Breakfast · Drinks · Uncategorized

The science of coffee

coffee-2

It’s funny how taste changes with age.

When I was young, I’d always smell my mum making coffee in the kitchen (just the regular, instant stuff (the cafetieré was for reserved for when my coffee-queen auntie came to visit), however I despised the taste. I thought it too bitter, and wondered how anyone could like it.

Fast-forward a few years, to a summer spent in Malaysia; 2014, climbing Penang Hill. At the rest areas, hikers were treated to water & toilet stops, as well as freshly brewed coffee and sweet, plain biscuits.

There, sipping a cup of sweet (sweet) coffee; the beans having been coated in butter, oats and sugar, bringing out warm earthy richness, I was able to say- “Wow, I think I like coffee.”

Needless to say, I was a little scared of getting addicted. Once you’re hooked, I thought, that’s it. But bringing back some ground coffee from a little hawker stall that summer, I was able to enjoy the coffee back home simply for the taste and not the buzz.

Since that experience, I’ve acquired my own cafetieré (not used just for fancy occasions), a Hario V60, and tried lots of different types of coffees and beans.

Please don’t think me a coffee snob. That’s not me. I just have learned to appreciate the flavour and enjoy the playful additions of latte art on a good cup! Ah, those Instagram “let’s pretend I’m studying while taking bird’s-eye shots of my coffee” moments.

If you don’t like coffee, that’s fine. I started sweet and now enjoy it black with a sprinkle of cinnamon. Some add butter, some lots of milk, some have it frothy, others short and strong. The flavour of the beans depends on the region and altitude it’s grown (each area with different climate and soil), the processing of the bean and finally, the roasting! I prefer the chocolate-rich flavours typical of South America over the floral, fruity flavours of Ethopia.

I suggest if you want to enjoy a decent cup at home, get yourself a cafetieré or V60 (a V shaped funnel set at 60°) which needs a finer grind but gives really good flavour. Buy some nice ground coffee or beans- online brands such as Pact will let you specify how you would like the coffee ground  depending on brew method. To keep things fresh, buy the beans whole and grind them before using (I use my Nutri Bullet). You can even buy a bean-cup-machine, but let’t not get ahead of ourselves.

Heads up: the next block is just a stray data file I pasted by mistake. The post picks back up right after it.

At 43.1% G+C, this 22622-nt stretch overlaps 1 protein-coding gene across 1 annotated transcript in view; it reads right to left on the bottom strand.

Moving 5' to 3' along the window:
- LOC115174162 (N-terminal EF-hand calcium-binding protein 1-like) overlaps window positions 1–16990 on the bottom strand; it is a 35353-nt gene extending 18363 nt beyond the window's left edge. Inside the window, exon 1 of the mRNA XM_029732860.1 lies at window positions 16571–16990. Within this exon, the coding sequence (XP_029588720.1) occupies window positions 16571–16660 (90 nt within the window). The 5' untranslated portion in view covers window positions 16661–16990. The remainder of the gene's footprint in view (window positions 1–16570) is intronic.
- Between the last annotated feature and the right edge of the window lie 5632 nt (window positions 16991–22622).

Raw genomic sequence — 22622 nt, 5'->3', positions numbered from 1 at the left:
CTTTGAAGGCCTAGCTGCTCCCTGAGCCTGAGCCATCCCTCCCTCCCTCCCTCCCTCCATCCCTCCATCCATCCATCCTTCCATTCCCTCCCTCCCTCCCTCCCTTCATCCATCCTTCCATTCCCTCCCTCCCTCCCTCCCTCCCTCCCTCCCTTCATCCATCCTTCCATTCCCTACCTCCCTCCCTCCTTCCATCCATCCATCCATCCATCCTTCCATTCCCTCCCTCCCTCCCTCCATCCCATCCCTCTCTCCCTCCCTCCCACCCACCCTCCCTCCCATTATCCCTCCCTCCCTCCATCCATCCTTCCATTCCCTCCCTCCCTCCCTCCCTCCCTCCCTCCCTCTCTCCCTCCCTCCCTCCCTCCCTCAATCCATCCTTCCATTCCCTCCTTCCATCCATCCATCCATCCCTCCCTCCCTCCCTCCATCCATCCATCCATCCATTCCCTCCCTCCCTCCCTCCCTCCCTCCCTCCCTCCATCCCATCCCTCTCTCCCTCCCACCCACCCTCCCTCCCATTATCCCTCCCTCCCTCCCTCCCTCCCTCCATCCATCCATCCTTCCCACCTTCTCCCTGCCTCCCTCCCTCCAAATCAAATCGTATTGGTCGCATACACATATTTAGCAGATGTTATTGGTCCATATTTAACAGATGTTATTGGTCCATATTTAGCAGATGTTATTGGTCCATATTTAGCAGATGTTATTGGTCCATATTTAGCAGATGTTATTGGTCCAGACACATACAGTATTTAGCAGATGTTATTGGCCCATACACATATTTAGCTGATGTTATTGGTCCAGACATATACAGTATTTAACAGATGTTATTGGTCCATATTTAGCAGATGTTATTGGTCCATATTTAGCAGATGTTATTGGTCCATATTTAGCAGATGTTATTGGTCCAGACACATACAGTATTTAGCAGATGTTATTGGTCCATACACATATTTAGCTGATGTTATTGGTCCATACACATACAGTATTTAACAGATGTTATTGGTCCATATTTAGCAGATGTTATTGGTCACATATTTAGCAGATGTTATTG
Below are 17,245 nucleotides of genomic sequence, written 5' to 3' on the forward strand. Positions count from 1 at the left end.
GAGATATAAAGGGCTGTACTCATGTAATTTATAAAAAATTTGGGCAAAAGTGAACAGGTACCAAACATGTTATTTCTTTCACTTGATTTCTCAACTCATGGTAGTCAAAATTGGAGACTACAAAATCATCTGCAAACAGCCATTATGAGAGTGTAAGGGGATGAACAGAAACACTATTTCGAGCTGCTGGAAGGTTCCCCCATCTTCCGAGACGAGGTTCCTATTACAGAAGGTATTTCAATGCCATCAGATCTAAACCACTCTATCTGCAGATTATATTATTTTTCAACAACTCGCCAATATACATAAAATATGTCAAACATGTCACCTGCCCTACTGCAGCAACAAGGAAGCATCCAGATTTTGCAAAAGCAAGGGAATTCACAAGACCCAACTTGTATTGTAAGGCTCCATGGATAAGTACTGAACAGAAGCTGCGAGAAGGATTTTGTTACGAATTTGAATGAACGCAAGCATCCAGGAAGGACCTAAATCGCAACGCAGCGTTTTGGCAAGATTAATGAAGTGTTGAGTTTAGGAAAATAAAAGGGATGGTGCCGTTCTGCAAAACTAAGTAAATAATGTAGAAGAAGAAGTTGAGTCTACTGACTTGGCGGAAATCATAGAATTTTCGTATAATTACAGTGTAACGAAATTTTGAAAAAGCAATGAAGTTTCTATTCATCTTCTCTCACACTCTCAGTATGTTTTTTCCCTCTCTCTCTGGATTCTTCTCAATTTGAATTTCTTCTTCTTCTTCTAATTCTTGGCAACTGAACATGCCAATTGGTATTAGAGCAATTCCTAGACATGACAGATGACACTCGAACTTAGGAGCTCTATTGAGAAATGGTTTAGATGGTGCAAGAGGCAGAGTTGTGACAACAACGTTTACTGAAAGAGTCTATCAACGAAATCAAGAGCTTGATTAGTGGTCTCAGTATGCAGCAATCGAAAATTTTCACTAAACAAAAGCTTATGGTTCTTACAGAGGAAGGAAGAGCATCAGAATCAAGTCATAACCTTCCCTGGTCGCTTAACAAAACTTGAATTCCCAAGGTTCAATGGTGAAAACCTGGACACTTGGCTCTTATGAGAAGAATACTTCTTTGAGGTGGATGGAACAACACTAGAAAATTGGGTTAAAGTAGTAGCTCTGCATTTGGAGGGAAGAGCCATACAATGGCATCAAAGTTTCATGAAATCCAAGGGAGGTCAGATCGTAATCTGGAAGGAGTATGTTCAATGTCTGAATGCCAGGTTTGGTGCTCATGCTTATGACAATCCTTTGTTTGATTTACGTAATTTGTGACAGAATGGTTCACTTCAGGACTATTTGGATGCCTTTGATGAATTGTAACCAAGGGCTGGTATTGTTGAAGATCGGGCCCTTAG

In this post, I’ll explain the science of getting the perfect pour-over using your V60 as explained to me by the lovely M of Sundlaug Coffee Co (50% of Nottingham-based coffee-roasting duo).

The coffee I’m using is their Finca La Argentina from Nicaragua (a country in Central America- thanks Google.) I love how the flavour is described: “Crisp, Aromatic, Toffee, Green Apple, Milk Chocolate” i.e. sweet with a little bit of acidity. These labels are helpful to let you know how it’s going to taste! Perfect for amateurs like me.

20161107_094903
So freshly roasted (2 days previous when I bought this!)

Right. Enough talk, let’s get drippy.

 

What you need:

  • set of electronic scales
  • V60 dripper
  • filter paper
  • coffee cup
  • coffee beans and grinder (or already ground coffee)
  • kettle
  • your favourite mug, because why not

What to do:

Video version if you really can’t be bothered reading.

  1. Weigh out 15g of coffee beans directly into your grinder/Nutri Bullet on the digital scales.
  2. Whizz into fine granules (hmm…smells nice).
  3. Get the kettle boiling (use filtered water if possible).
  4. Place the V60 over your mug, place the filter paper inside, then set the whole thing on the scales, setting to zero again.
  5. When the water has boiled, allow about 30-45 seconds so as not to burn the coffee.
  6. Gently pour the hot water into the filter in a circling motion, only adding a small amount to wet the coffee- watch the bubbles rise!
  7. Continue to add water in small amounts, letting it drip through in between. This will take about 2 mins.
  8. When the final weight gets to 250g, that’s it, stop pouring!
  9. Allow any final drips to get through, then remove the filter and discard the grinds  (these make good compost for your plants- yep, eco, right?)
  10. There you have it, a perfectly brewed cup of filtered coffee. Drink it black to really taste the flavour but add milk if you like.

It’s your coffee so drink it how you wish!

 

 

 

 

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